Thursday, January 10, 2008
Readings: Some Essentialist Humor
One of the books I’m currently reading is Betraying Spinoza: the Renegade Jew Who Gave Us Modernity by my old friend, Rebecca Goldstein. It’s a good read, and I recommend it. But I’m not going to write a review of it here, but rather share something that I got a kick out of, from the chapter entitled “Identity Crisis”.
Goldstein does an excellent and very engrossing job of putting both Spinoza the man and Spinoza the philosopher in the larger context of the Spinoza the Jew. Although we know him as a native of Amsterdam, Goldstein shows how and why it is not incidental that Spinoza was a Sephardic Jew—a descendent of those Jews who were expelled from the Iberian peninsula during the Spanish Inquisition, and who settled in Amsterdam, even then a liberal city.
There were also, however, “secret Jews,” called Marranos, who had remained in Portugal or Spain, ostensibly having been converted to Christianity, but practicing an increasingly heterodox form of Judaism behind closed doors and shutters. It was, in part, this double life that gave rise to the “identity crisis” of the chapter’s title.
The continued inquisitorial persecution of conversos had added yet a new dimension to the mystery of personal identity, merging it with the mystery of Jewish identity. What is it to be Jewish? Is it a matter of creed, of culture, of family or blood—or, as we would now put it, of genes? Having once been Jewish, can one then cease to be Jewish? Or is a Jew essentially a Jew, no matter what religion he might practice or even think himself to be a member of? (Betraying Spinoza, p.126)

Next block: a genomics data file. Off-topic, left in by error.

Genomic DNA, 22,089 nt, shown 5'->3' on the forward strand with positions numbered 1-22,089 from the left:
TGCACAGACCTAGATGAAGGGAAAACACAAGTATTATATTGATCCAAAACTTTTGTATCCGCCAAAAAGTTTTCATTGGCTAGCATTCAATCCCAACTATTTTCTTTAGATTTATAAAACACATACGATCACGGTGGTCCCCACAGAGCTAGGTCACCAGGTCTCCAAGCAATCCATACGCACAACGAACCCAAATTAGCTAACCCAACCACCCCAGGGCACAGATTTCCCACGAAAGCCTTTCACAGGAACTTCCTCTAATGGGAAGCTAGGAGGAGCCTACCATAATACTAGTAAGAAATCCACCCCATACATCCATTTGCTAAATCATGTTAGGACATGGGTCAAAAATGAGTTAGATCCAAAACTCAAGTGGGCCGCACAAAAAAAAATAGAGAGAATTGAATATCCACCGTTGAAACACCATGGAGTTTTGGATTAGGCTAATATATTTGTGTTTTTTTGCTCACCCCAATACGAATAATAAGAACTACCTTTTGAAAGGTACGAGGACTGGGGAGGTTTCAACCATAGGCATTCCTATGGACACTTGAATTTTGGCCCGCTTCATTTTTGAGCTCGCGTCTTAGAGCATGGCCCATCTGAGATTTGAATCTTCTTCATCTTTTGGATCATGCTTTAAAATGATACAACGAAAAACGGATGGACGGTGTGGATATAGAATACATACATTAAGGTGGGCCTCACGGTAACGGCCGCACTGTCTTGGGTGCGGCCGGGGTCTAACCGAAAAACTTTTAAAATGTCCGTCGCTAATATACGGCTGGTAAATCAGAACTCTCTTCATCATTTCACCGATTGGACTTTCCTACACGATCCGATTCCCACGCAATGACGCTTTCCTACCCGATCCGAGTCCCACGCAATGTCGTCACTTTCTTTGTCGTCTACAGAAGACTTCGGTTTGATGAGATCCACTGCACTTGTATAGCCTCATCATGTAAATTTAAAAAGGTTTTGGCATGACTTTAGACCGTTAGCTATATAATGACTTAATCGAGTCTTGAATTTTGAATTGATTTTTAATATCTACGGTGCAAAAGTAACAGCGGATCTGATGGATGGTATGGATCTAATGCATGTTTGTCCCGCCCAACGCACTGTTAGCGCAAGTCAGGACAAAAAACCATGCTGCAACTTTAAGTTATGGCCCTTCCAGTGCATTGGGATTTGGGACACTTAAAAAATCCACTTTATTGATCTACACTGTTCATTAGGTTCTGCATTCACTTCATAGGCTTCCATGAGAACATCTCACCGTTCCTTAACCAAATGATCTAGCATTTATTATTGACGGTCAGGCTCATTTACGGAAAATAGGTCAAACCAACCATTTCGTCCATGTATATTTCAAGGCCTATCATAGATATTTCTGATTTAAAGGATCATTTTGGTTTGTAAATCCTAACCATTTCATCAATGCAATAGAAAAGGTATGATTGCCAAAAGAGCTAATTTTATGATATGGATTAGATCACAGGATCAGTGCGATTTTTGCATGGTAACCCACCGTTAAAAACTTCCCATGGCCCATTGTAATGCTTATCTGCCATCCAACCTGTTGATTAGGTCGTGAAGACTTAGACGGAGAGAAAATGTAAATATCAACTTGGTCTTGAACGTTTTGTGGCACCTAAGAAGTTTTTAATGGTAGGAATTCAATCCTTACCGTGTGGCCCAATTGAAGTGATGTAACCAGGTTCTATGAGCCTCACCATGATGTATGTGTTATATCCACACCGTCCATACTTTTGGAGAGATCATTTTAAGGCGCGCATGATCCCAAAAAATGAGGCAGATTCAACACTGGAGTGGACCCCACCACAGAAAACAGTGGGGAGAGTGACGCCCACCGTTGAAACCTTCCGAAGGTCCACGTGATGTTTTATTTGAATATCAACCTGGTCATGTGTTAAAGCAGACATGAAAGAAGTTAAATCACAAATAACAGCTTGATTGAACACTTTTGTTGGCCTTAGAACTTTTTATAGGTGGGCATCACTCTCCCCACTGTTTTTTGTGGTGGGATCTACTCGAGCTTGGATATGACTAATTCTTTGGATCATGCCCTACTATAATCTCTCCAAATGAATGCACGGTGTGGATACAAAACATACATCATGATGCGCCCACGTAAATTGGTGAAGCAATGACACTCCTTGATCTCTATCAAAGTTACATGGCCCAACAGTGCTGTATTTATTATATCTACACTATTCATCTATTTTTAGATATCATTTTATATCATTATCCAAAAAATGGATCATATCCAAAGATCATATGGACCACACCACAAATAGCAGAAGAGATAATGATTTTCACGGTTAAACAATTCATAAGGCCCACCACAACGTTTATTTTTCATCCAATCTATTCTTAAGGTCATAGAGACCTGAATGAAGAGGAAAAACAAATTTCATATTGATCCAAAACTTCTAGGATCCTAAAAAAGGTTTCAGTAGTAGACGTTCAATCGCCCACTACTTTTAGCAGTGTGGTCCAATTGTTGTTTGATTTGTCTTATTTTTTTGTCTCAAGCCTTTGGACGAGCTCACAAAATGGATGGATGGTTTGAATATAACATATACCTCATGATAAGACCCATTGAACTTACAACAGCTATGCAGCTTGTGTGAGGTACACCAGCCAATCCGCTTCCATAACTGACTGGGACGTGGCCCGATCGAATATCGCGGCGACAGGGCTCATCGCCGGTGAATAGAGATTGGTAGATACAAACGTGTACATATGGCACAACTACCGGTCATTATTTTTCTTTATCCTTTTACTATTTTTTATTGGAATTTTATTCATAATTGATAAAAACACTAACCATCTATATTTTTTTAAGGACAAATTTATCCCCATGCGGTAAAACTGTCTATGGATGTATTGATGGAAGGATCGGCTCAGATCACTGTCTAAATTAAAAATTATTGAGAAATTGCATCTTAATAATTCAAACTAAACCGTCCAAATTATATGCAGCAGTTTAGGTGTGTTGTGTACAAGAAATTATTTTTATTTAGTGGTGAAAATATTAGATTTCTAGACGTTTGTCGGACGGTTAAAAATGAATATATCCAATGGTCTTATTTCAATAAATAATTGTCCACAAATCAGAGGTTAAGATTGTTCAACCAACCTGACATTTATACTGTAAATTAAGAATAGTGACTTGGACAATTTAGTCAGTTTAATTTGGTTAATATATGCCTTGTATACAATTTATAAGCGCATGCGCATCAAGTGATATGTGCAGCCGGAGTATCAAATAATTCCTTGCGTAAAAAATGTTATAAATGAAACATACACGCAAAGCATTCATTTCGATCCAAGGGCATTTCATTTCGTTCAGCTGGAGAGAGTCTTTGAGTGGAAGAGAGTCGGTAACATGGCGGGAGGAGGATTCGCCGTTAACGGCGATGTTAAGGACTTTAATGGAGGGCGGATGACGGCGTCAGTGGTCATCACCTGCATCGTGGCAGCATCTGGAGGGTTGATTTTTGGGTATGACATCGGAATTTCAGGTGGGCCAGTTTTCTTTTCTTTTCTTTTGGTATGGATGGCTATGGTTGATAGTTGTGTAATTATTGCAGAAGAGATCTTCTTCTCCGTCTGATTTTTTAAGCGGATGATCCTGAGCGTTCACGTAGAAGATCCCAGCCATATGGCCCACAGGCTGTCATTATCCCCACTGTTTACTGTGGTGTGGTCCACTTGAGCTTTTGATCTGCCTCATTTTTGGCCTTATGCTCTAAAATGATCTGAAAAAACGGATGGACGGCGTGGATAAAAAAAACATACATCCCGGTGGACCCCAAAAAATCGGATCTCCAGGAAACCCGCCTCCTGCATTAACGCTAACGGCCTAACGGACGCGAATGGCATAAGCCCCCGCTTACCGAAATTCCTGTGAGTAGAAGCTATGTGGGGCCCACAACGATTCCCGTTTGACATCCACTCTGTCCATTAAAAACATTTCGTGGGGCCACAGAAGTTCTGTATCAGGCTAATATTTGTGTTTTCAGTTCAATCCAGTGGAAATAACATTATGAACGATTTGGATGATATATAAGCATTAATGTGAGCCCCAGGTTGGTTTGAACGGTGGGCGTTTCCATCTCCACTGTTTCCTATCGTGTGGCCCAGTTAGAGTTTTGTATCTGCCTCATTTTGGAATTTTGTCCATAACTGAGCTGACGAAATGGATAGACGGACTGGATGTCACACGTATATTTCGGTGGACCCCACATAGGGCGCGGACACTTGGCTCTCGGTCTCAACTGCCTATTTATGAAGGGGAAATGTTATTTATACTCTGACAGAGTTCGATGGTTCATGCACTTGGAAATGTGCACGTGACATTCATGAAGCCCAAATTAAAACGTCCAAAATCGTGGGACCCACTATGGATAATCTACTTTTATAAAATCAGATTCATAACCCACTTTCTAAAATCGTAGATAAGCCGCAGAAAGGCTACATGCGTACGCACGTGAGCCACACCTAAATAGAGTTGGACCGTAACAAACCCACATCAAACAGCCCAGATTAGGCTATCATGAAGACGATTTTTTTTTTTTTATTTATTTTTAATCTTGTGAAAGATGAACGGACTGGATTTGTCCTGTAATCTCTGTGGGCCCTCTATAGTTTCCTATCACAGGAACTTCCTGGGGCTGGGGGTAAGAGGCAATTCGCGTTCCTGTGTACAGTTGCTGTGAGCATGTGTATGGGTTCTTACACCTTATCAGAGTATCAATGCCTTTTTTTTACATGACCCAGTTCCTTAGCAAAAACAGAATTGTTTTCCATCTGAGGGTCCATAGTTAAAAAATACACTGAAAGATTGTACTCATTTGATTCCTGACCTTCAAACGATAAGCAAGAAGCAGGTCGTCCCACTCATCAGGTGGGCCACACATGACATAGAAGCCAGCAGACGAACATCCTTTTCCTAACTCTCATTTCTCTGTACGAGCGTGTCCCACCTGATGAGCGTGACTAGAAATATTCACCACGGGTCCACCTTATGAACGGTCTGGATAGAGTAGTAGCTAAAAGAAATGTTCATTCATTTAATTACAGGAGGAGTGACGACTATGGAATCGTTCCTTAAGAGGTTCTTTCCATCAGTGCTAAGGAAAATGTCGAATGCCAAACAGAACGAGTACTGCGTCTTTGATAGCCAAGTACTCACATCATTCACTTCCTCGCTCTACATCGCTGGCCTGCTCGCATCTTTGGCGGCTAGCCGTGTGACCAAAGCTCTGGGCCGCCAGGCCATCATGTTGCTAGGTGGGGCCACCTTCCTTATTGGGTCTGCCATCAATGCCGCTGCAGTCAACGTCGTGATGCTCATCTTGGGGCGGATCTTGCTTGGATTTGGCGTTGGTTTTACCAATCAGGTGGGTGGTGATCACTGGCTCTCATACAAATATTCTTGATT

I think that is enough to set up my purpose in writing this piece, which is to share the following--perhaps the truest answer to the questions posed above:
A Sephardic friend tells me his grandfather used to tell him a joke that perhaps goes back to Marrano times. A Jew has undergone a conversion process, in the course of which the priest has put his hands on the Jew’s head and repeated several times, “You were a Jew, now you’re Christian, you were a Jew, now you’re Christian.” A few weeks pass and the priest comes on a Friday to see how his converso is getting on. The priest finds, to his shock and dismay, that the New Christian is not eating fish for his Friday night dinner, as he ought to be as a good Catholic, but rather a roasted chicken. The Jew, ordered to account for himself, explains that he had simply put his hand on the chicken’s head and repeated several times, “You were a chicken, now you’re fish, you were a chicken, now you’re fish. (Ibid. P.127)
I love it!
Hmm. I wonder if Woody Allen knows that one?